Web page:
The Skirl by David Alan Jones


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Post April 12, 2007, 11:44:44 AM

The Skirl by David Alan Jones

The writer skillfully draws the reader in with a romantic premise, then things turn horribly wrong. The author does a good job of creating an atmosphere or horror, but for me the ending was a bit of a downer. Stan seemed like a good guy, and a victim of injustice. He loses his humanity and the villains go unpunished.

what is the message here? It is an evil malevolent universe and something is going to get us?

To borrow Ronald Reagan's favorite phrase: "Oh, I don't think that's true." :'(
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Post April 24, 2007, 02:48:03 PM

Re: The Skirl by David Alan Jones

Not all stories can have happy endings. This one is pretty bleak, though, by any standard.

Mr. Jones does an excellent job of, for lack of a better term, creeping me out. As much as the story made my skin crawl, that's nothing compared to what was crawling on, in, and through Stan's skin. A smooth writing style and ample description made this an enjoyable read. However, the plot is straightforward with few surprises. As Cary alluded to, there's an inevitability to the whole piece. First the protagonist was manipulated by the girl, then her fiance, then the government, and finally the Skirl. Never, at any moment, does he control anything, which I suppose could be the theme. Stan is a pawn from his beginning as a shallow womanizer until his metamorphoses at the end as a super bug.

The cyberpunk feel to an alien horror story is a nice mix. I'm sure it's been done before, but I can't recall one off the top of my head (although my head is pretty fuzzy at the moment due to this cold). Good potential here for a sub-genre.
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Post April 27, 2007, 06:06:37 AM

The Skirl by David Alan Jones

the dawn of bugs-meets 1978 body snatchers intro segment worked well for me, but then the immediate switch to a Mos Eisley kind of bar mood was a major surprise and rather out of place.

this was quickly made up for with competent story telling and Dr. Kolov, who was an excellent character and totally imaginable. Stan...well, he was the kind of redshirt everyman tons of sci fi movies, shows and stories used briefly...at least in this story we got to see what happens to this archetype later on.

another interesting twist was the religious vibe the bugs had going for them...in a sense like being the arachnids from starship troopers.

so, David Alan did well in allowing us entry into a few realms that are usually in the backdrop but seldom explored properly.

and even though the story was quite lengthy, it read fast. i'm not particularly enamored with the subject matter here, and would have liked to have more input about the government or even make it to Mars and there have some kind of rebellion, but this was a good story.

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Post April 30, 2007, 05:55:20 AM

Re: The Skirl by David Alan Jones

Thank you all for your comments.

I never thought of Skirl as bleak, at least not overall. I agree, what happened to Stan was nasty, but I submit that he was living a vapid, almost useless, life before he bugged out. In the end, he found a greater purpose than he would have ever discovered as a simple human.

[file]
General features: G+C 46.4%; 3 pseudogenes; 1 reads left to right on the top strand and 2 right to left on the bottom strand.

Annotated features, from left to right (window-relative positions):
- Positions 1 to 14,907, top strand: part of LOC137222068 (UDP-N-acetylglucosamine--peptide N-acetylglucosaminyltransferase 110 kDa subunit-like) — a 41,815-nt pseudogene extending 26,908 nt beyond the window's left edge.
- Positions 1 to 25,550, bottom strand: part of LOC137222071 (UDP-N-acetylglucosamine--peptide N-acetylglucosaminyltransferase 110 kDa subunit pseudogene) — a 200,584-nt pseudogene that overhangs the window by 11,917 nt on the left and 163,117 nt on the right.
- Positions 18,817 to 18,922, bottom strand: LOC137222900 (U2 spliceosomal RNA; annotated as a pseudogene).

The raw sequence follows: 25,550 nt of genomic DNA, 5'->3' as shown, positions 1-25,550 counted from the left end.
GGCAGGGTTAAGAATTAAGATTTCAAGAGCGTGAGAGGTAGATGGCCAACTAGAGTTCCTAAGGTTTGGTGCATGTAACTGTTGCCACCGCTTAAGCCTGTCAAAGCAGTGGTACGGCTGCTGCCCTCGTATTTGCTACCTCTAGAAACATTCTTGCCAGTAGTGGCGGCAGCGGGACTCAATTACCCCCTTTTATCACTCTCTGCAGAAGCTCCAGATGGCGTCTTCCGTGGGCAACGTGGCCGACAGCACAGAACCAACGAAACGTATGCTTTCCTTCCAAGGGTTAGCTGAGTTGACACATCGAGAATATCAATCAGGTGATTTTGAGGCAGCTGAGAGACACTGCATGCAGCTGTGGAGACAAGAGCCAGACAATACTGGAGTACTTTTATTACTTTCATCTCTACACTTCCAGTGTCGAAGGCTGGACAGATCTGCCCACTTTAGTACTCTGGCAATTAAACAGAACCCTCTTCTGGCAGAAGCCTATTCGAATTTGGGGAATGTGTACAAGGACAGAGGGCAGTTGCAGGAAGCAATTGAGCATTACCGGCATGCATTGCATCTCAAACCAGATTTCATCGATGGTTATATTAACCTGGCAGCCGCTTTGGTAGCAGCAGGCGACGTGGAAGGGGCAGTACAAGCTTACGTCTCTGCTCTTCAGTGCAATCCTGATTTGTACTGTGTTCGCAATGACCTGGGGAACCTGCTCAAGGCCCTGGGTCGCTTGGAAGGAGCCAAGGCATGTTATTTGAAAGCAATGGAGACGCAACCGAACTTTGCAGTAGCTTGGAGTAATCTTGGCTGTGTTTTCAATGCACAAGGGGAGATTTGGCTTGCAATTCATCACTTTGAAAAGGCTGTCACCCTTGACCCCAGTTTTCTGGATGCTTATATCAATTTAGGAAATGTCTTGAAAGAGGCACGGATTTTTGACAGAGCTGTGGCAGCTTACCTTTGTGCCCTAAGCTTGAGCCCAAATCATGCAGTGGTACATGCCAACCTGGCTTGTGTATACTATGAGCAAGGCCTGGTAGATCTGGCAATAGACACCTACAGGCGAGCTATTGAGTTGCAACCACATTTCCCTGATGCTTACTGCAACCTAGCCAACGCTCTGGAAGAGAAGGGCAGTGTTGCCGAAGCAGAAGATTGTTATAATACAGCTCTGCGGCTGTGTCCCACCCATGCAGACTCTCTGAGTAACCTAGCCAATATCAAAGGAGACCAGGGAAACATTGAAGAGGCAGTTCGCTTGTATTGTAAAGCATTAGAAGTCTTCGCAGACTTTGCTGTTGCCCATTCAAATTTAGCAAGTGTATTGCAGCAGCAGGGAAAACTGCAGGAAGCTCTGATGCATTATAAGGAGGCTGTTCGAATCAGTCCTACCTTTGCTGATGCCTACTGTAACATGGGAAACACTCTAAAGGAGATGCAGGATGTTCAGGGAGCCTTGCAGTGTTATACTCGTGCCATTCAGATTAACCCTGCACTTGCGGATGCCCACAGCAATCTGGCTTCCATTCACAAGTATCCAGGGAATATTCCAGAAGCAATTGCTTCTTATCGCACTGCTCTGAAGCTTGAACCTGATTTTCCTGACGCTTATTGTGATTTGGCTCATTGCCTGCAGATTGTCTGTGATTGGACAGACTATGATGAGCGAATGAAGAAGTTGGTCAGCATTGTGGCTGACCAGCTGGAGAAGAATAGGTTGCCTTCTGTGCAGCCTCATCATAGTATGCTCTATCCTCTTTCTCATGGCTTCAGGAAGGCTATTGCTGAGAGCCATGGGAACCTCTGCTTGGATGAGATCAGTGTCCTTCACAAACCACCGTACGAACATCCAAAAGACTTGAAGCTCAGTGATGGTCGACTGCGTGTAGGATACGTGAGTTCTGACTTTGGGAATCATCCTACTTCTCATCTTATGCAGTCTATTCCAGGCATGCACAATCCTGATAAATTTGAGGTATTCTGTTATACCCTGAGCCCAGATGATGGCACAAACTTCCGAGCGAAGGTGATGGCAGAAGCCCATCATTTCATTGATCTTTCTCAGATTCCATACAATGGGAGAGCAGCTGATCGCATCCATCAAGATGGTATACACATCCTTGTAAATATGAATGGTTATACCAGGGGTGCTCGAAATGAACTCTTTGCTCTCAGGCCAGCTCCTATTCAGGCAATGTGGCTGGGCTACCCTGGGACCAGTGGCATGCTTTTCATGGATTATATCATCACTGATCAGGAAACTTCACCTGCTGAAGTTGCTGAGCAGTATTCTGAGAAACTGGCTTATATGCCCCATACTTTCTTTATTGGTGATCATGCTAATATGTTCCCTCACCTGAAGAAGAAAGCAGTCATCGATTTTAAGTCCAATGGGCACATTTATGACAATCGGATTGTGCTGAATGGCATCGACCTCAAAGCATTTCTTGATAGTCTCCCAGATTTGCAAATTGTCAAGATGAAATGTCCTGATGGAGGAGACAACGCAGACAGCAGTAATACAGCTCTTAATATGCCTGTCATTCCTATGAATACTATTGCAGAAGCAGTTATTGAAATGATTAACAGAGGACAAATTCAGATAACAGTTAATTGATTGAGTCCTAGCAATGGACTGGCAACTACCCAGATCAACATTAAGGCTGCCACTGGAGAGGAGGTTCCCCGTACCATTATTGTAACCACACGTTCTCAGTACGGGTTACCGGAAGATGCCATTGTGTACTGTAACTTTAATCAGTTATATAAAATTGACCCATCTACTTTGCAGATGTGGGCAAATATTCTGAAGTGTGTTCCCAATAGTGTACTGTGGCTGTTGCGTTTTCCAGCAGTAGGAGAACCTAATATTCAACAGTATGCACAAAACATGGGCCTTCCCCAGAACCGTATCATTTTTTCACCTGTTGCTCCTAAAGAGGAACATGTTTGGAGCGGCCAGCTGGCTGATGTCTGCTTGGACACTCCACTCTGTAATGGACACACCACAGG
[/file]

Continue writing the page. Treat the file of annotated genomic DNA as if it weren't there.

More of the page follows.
But that's the fun of any type of art; we all see it from different perspectives.



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Post April 30, 2007, 09:01:10 AM

Re: The Skirl by David Alan Jones

Anybody besides me notice how very similar this whole concept was to what happened to Leto Atreides in God Emperor of Dune?

I mean.  .  .worms in the flesh, physical metamorphosis and the superhuman powers.

The only thing missing was the Spice trade.  Derivative plots is one thing.  We all use FTL and beam weapons and intergalactic bar rooms, but sheesh!

All this being said, the story was well paced and very professionally structured.  I, too, thought that it was actually a story that  was more hopeful than otherwise in that there is certainly no reason that 'standard' humans should be the only possible future for the species.  As long as they don't pull an Invasion of the Body Snatchers and try to change all of them.  Humans are pesky but they do have their moments.


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Post April 30, 2007, 03:48:30 PM

Re: The Skirl by David Alan Jones

Bill, I am no hack. I have never read Dune or any of the offshoot Dune books. I saw the Dune movie years ago, but it didn't have anything to do with becoming a worm so far as I remember.

Although I did once use a novel as the basis for one of my stories (A Clock and a Carriage [used James Clavell's Shogun]), that was only for the setting. I would never rip-off someone's entire idea. Obviously this is a case of the million monkeys typing. Folks working in the sci-fi genre will, sometimes, come up with the same ideas and perhaps even the same approaches. But I don't steal.


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Post May 02, 2007, 03:44:41 AM

The Skirl by David Alan Jones

didn't see anything to do with Dune while reading, and frankly still can't after Bill brought it up. i wouldn't call this one dervative.


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Post May 02, 2007, 07:15:20 AM

Re: The Skirl by David Alan Jones

Thank you, Lee.

I'd like to also point out that I have no need to steal ideas. That has never been my problem. I have more ideas than I have time to write/develop them.


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